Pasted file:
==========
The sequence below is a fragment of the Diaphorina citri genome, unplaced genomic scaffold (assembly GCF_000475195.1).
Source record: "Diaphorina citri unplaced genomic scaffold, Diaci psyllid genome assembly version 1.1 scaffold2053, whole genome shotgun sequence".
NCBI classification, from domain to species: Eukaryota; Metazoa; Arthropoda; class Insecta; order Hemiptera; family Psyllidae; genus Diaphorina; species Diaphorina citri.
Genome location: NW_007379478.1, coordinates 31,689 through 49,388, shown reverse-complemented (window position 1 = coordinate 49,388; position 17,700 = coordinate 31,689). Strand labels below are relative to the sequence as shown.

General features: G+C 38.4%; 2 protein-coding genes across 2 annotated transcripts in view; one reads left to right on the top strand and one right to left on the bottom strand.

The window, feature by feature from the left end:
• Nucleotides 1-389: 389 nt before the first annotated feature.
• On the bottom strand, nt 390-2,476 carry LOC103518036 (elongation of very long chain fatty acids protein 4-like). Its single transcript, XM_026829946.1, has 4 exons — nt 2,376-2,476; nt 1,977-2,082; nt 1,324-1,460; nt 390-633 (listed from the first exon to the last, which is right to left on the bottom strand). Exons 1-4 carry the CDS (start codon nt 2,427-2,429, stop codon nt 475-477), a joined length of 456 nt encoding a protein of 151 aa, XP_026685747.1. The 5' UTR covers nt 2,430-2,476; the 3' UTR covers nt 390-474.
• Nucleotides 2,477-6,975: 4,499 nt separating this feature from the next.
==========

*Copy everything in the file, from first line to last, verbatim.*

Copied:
The sequence below is a fragment of the Diaphorina citri genome, unplaced genomic scaffold (assembly GCF_000475195.1).
Source record: "Diaphorina citri unplaced genomic scaffold, Diaci psyllid genome assembly version 1.1 scaffold2053, whole genome shotgun sequence".
NCBI classification, from domain to species: Eukaryota; Metazoa; Arthropoda; class Insecta; order Hemiptera; family Psyllidae; genus Diaphorina; species Diaphorina citri.
Genome location: NW_007379478.1, coordinates 31,689 through 49,388, shown reverse-complemented (window position 1 = coordinate 49,388; position 17,700 = coordinate 31,689). Strand labels below are relative to the sequence as shown.

General features: G+C 38.4%; 2 protein-coding genes across 2 annotated transcripts in view; one reads left to right on the top strand and one right to left on the bottom strand.

The window, feature by feature from the left end:
• Nucleotides 1-389: 389 nt before the first annotated feature.
• On the bottom strand, nt 390-2,476 carry LOC103518036 (elongation of very long chain fatty acids protein 4-like). Its single transcript, XM_026829946.1, has 4 exons — nt 2,376-2,476; nt 1,977-2,082; nt 1,324-1,460; nt 390-633 (listed from the first exon to the last, which is right to left on the bottom strand). Exons 1-4 carry the CDS (start codon nt 2,427-2,429, stop codon nt 475-477), a joined length of 456 nt encoding a protein of 151 aa, XP_026685747.1. The 5' UTR covers nt 2,430-2,476; the 3' UTR covers nt 390-474.
• Nucleotides 2,477-6,975: 4,499 nt separating this feature from the next.